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I'm devolving a new module that will connect to an Oracle DB over .net 4.5.1.

  1. Should I use ODBC or ADO.NET and what are the differences between them?

  2. I read that ADO.NET requires an additional installation of an Oracle's client. Is there any way to use the API without installing the additional module?

2 Answers 2

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ODBC is a generic, database-agnostic API for C/C+/C++/ObjectiveC-based connections to DBMS, optionally via ODBC driver manager, which typically handles translation between older and newer ODBC API calls and conversion between codepages/charactersets, thence via DBMS-specific ODBC Drivers, which translate the ODBC API calls to the DBMS-specific API and/or DBMS-specific client layer.

C/C+/C++-based tool
-> [optional] ODBC driver manager
   -> ODBC driver 
      -> DBMS libraries
         -> DBMS

ADO.NET is a generic, database-agnostic API, for C#-based connections to DBMS, via DBMS-specific ADO.NET Providers, which translate ADO.NET API calls to the DBMS-specific API and/or DBMS-specific client layer.

C#-based tool
-> ADO.NET Provider
   -> DBMS libraries
      -> DBMS

(JDBC and OLE DB are similar generic, database-agnostic API, respectively for Java- and Visual Basic-based connections to DBMS.)

Database vendors often provide "checkbox" (meaning, "yes, we have that") ODBC drivers and ADO.NET providers, as well as JDBC drivers and/or OLE DB providers, which are not necessarily the best performing nor most fully featured options.

My employer produces a portfolio of high-performance drivers and providers, supporting a wide range of DBMS; comparison testing with free two-week evaluation license is encouraged. "Single-Tier" options generally require the presence of the DBMS client on the same host; "Multi-Tier" options generally remove this requirement on the data consuming host.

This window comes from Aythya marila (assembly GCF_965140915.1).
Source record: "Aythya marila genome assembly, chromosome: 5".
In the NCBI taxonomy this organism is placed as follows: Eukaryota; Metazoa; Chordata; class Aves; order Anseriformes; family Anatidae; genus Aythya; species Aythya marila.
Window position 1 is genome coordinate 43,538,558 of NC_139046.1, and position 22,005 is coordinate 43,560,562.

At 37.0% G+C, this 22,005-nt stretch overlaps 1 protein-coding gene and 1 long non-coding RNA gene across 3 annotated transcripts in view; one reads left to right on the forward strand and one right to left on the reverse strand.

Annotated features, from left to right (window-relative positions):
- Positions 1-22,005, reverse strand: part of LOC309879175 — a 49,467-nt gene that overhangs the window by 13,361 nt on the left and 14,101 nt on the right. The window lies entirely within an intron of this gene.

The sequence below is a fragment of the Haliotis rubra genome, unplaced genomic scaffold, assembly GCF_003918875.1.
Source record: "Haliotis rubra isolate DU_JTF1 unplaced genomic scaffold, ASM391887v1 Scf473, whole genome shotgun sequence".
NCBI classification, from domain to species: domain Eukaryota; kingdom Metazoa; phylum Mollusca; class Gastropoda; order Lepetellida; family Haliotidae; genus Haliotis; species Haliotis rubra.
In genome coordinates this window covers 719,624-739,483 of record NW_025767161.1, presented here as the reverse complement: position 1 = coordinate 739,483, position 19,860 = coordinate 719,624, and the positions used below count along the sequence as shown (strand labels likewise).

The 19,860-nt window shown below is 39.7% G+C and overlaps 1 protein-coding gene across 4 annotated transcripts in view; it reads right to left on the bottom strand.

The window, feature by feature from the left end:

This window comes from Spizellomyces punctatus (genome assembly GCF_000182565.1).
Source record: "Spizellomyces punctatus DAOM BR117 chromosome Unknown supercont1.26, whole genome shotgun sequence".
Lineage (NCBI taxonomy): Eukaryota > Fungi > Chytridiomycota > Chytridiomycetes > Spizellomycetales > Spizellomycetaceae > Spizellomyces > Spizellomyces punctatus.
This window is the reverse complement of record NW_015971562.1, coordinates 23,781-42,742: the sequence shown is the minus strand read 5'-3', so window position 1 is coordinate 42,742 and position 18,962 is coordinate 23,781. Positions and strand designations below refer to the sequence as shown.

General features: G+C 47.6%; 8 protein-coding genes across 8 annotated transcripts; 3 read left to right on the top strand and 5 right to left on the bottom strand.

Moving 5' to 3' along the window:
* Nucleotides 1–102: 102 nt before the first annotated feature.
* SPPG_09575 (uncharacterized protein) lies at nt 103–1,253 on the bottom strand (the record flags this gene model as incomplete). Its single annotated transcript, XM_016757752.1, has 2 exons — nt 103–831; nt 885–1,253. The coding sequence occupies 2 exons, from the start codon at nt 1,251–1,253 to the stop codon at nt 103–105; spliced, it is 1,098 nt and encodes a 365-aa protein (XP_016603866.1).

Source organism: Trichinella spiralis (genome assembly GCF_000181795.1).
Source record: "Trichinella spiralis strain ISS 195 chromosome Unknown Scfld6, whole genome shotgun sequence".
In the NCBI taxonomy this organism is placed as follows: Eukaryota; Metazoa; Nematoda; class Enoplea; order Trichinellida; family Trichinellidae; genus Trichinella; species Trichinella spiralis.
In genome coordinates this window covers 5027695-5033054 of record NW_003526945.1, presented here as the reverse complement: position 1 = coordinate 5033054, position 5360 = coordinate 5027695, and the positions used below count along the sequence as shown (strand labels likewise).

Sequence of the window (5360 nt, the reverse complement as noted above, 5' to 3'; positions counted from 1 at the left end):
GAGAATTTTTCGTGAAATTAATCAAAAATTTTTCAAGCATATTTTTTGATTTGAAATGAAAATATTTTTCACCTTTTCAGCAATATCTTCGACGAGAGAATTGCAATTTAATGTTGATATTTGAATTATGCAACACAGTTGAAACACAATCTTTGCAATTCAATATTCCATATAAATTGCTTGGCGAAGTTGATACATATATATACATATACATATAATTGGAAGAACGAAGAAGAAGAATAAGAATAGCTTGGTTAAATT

C#-based tools cannot connect directly to ODBC drivers, but they can use an ADO.NET Provider for ODBC Data Sources to bridge these APIs. There is no speed advantage inherent to ODBC vs ADO.NET, but there is some speed loss for such bridged solutions, due to the extra layer of API translation.

C#-based tool
-> ADO.NET Provider
   -> ODBC driver 
      -> DBMS libraries
         -> DBMS

(Microsoft's programming tools use the a Windows built-in ADO.NET-to-ODBC Bridge Provider invisibly and automatically, when you choose an ODBC data source as the target of a C# programming project. My employer also produces such bridge providers, which serve better in many situations.)

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ODBC is a generic provider, ODBC drivers are available for almost any data source - even simple CSV-Files.

As a drawback you have fewer functions than in ADO.NET and (at least in theory) less performance.

ADO.NET is more strict to connect to a relational database. Please note, the Oracle provider from Microsoft is deprecated, you should not use it for new projects.

Just for completeness, there is also a third provider called OLE DB (see namespace System.Data.OleDb). The Microsoft OLE DB Provider for Oracle (msdaora) is also deprecated. The provider from Oracle OraOLEDB.Oracle has still full support.

For an state-of-the-art connection to Oracle you should use the "Oracle Data Provider for .NET" (ODP.NET), you can download it from here: 64-bit Oracle Data Access Components (ODAC) Downloads

All ODBC, OLE DB and ODP.NET require an Oracle Client installation. The only way to bypass it, is to use the "ODP.NET Managed Driver". You can download it also from the same location as above.

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    Why ADO.NET should (in theory) be faster than ODBC? Could you please elaborate this a little bit more?
    – mauro
    Commented Dec 31, 2015 at 17:01
  • According my knowledge ODBC adds a translation layer between the application and the DBMS. It's one layer more than going directly. According this page ODBC FAQ it appears to be 3% slower, however I did not find the reference at Oracle website directly. Commented Dec 31, 2015 at 19:57
  • Yes, this is true for the Oracle ODBC Driver as it remaps ODBC calls to their "native" OCI protocol. An old benchmark is still available here. Most of the other databases use ODBC as "native" protocol. Does this mean that Oracle ADO.NET driver - differently from Oracle ODBC - does not "remap" its call to OCI?
    – mauro
    Commented Dec 31, 2015 at 20:06
  • I do not know. Anyway, ADO.NET driver from Microsoft is deprecated and you should not use it. So, this question is actually negligible. I think the more important difference are the less functions you have compared to native drivers. Commented Dec 31, 2015 at 22:47

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